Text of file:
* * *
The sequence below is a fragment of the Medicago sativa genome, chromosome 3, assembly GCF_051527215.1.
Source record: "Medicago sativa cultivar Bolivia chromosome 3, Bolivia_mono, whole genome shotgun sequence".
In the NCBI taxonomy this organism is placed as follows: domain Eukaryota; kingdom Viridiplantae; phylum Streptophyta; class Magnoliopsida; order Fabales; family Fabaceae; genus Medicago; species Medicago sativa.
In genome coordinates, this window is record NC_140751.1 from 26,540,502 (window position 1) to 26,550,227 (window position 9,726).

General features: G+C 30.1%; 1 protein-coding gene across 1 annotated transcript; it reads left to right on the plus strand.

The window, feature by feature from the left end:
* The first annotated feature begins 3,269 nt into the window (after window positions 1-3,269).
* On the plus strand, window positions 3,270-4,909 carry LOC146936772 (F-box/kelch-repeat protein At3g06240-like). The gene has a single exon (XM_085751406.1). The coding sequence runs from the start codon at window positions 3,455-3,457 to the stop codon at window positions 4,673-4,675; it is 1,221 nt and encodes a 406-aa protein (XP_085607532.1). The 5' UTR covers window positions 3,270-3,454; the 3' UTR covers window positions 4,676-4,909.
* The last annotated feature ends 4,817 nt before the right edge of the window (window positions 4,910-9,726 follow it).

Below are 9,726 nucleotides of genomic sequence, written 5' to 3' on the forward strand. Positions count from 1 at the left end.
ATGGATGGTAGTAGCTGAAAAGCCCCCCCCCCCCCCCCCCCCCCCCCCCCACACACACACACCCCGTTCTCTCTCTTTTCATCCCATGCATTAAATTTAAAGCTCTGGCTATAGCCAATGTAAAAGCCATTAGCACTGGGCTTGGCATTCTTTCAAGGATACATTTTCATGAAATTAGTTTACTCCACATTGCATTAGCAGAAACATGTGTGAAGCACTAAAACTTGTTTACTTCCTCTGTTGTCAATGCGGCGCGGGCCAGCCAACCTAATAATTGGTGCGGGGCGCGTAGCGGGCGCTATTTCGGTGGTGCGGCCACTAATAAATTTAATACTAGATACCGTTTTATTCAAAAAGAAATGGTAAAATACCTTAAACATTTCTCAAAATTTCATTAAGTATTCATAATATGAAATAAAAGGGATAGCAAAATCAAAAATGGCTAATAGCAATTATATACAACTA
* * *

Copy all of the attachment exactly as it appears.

The sequence below is a fragment of the Medicago sativa genome, chromosome 3, assembly GCF_051527215.1.
Source record: "Medicago sativa cultivar Bolivia chromosome 3, Bolivia_mono, whole genome shotgun sequence".
In the NCBI taxonomy this organism is placed as follows: domain Eukaryota; kingdom Viridiplantae; phylum Streptophyta; class Magnoliopsida; order Fabales; family Fabaceae; genus Medicago; species Medicago sativa.
In genome coordinates, this window is record NC_140751.1 from 26,540,502 (window position 1) to 26,550,227 (window position 9,726).

General features: G+C 30.1%; 1 protein-coding gene across 1 annotated transcript; it reads left to right on the plus strand.

The window, feature by feature from the left end:
* The first annotated feature begins 3,269 nt into the window (after window positions 1-3,269).
* On the plus strand, window positions 3,270-4,909 carry LOC146936772 (F-box/kelch-repeat protein At3g06240-like). The gene has a single exon (XM_085751406.1). The coding sequence runs from the start codon at window positions 3,455-3,457 to the stop codon at window positions 4,673-4,675; it is 1,221 nt and encodes a 406-aa protein (XP_085607532.1). The 5' UTR covers window positions 3,270-3,454; the 3' UTR covers window positions 4,676-4,909.
* The last annotated feature ends 4,817 nt before the right edge of the window (window positions 4,910-9,726 follow it).

Below are 9,726 nucleotides of genomic sequence, written 5' to 3' on the forward strand. Positions count from 1 at the left end.
ATGGATGGTAGTAGCTGAAAAGCCCCCCCCCCCCCCCCCCCCCCCCCCCCACACACACACACCCCGTTCTCTCTCTTTTCATCCCATGCATTAAATTTAAAGCTCTGGCTATAGCCAATGTAAAAGCCATTAGCACTGGGCTTGGCATTCTTTCAAGGATACATTTTCATGAAATTAGTTTACTCCACATTGCATTAGCAGAAACATGTGTGAAGCACTAAAACTTGTTTACTTCCTCTGTTGTCAATGCGGCGCGGGCCAGCCAACCTAATAATTGGTGCGGGGCGCGTAGCGGGCGCTATTTCGGTGGTGCGGCCACTAATAAATTTAATACTAGATACCGTTTTATTCAAAAAGAAATGGTAAAATACCTTAAACATTTCTCAAAATTTCATTAAGTATTCATAATATGAAATAAAAGGGATAGCAAAATCAAAAATGGCTAATAGCAATTATATACAACTA